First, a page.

NEWBURGH, N.Y. (CBSNewYork) – This is going to be a very special Mother’s Day for one family in Newburgh.
Mom nearly died while she was pregnant, and the technology that saved her life meant she likely would lose the baby. But as CBS2’s Dr. Max Gomez reports, she had miraculous results.
Dustin Macchiaroli is a happy, normal 6-month-old boy who, by all accounts, probably shouldn’t be here. His mom, Erin, was just five weeks pregnant when she fainted at home.
“Woke up, I was panting, and I couldn’t get my breathing under control. I thought maybe I was having anxiety,” she said.
But it wasn’t anxiety. It was a pulmonary embolism – a huge blood clot that started in her leg, broke off and lodged in her lungs.
“In her case, it was immediately life-threatening. She came to her local hospital critically ill, unable to support her own blood pressure,” said Dr. Philip Green, of New York-Presbyterian/Columbia.
Dr. Green got the call from the upstate hospital and immediately dispatched an ECMO team, short for extracorporeal membrane oxygenation, essentially an artificial heart-lung machine.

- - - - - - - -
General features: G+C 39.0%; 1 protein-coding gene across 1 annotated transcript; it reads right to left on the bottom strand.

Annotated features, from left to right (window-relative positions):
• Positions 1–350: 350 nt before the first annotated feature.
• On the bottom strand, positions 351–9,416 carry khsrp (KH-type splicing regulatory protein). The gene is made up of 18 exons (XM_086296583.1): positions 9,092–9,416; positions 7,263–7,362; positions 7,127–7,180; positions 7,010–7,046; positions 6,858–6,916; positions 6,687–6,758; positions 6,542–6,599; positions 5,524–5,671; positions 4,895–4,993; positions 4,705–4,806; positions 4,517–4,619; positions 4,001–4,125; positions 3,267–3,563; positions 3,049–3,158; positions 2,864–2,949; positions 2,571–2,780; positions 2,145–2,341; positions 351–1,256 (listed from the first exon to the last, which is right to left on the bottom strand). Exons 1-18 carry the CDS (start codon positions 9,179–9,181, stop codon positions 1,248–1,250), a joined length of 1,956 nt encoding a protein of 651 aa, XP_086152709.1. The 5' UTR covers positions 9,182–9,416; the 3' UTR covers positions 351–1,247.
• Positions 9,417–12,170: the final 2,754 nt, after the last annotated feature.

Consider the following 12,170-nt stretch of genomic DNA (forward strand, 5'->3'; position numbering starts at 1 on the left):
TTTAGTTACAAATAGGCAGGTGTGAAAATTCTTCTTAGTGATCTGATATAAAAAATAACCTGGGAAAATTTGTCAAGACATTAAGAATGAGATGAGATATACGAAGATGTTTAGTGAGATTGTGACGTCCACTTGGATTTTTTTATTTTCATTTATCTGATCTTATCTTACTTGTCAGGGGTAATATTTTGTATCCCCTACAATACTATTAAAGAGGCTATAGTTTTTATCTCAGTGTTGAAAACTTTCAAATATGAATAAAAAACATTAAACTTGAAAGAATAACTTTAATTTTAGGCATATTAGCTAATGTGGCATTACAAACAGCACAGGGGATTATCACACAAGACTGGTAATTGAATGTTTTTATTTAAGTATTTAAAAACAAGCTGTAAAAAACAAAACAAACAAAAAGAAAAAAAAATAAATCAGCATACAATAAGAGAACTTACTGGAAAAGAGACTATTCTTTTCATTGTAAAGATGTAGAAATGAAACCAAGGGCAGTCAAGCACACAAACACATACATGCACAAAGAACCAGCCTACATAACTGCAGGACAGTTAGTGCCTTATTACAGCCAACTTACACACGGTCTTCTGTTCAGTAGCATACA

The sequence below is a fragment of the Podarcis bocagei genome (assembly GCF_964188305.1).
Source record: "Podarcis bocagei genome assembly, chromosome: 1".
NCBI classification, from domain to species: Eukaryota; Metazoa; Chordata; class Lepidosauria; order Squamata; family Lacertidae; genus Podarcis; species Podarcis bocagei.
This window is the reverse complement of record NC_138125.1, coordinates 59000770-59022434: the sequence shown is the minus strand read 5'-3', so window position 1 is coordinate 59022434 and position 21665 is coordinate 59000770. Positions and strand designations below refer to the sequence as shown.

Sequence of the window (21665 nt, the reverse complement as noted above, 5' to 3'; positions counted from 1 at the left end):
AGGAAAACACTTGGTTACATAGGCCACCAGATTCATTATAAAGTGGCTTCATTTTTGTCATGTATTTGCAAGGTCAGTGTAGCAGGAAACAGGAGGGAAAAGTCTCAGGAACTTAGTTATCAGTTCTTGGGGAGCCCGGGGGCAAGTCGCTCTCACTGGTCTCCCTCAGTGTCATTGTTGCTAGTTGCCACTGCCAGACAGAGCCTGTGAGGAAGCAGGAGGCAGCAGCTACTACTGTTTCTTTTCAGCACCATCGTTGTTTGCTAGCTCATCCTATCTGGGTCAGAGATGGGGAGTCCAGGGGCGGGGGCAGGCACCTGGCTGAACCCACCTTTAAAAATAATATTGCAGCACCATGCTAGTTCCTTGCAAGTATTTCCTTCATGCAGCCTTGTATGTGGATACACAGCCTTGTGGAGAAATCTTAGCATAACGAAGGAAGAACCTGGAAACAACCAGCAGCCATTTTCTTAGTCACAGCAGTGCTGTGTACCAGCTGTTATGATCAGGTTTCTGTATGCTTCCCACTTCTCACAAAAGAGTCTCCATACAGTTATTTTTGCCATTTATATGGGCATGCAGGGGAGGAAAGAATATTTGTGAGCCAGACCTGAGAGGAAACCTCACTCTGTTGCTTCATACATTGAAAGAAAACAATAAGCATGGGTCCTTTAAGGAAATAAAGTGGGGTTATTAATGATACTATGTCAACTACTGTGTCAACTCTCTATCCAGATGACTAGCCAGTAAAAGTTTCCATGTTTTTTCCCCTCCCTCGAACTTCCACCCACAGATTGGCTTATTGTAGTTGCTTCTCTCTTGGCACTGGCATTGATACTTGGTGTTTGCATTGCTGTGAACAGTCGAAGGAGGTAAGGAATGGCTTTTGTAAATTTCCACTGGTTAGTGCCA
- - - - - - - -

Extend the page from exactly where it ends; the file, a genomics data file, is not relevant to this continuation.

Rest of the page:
When his colleague Dr. Peter Liou saw Macchiaroli, he realized she was too unstable to survive the transport to New York-Presbyterian/Columbia. They put her on ECMO immediately.
“(Without ECMO) I don’t think she would have survived,” said Dr. Liou.
Macchiaroli spent seven days on the ECMO machine and she needed a procedure to squirt clot-buster drugs onto the clots in her lungs.
She recovered, but what about her baby?
“One of the greatest gifts I’ve received on my birthday to find out that there was a heartbeat. I couldn’t believe it,” said Dustin’s father, Rob.
Still, Macchiaroli was scared.
“Amazing, incredible and terrifying, because I felt that the pregnancy probably had something to do with my blood clots. I just thought, ‘this thing that almost killed me is now still going to continue for another eight months,” she said.
But eight months later, baby Dustin emerged, perfectly healthy, as was his mom.
It’s a Mother’s Day with added meaning for the Macchiarolis.
“Our miracle baby, but now he’s also a baby, and I’m a mom, and life kind of has to go on,” she said. “I really love being his mom. He’s a gift.”
Macchiaroli still has to take anti-coagulation medicine and still gets a little out of breath once in a while. But doctors say that’s normal.
Now, mom and dad just have regular new-parent things to worry about, like diapers and getting enough sleep.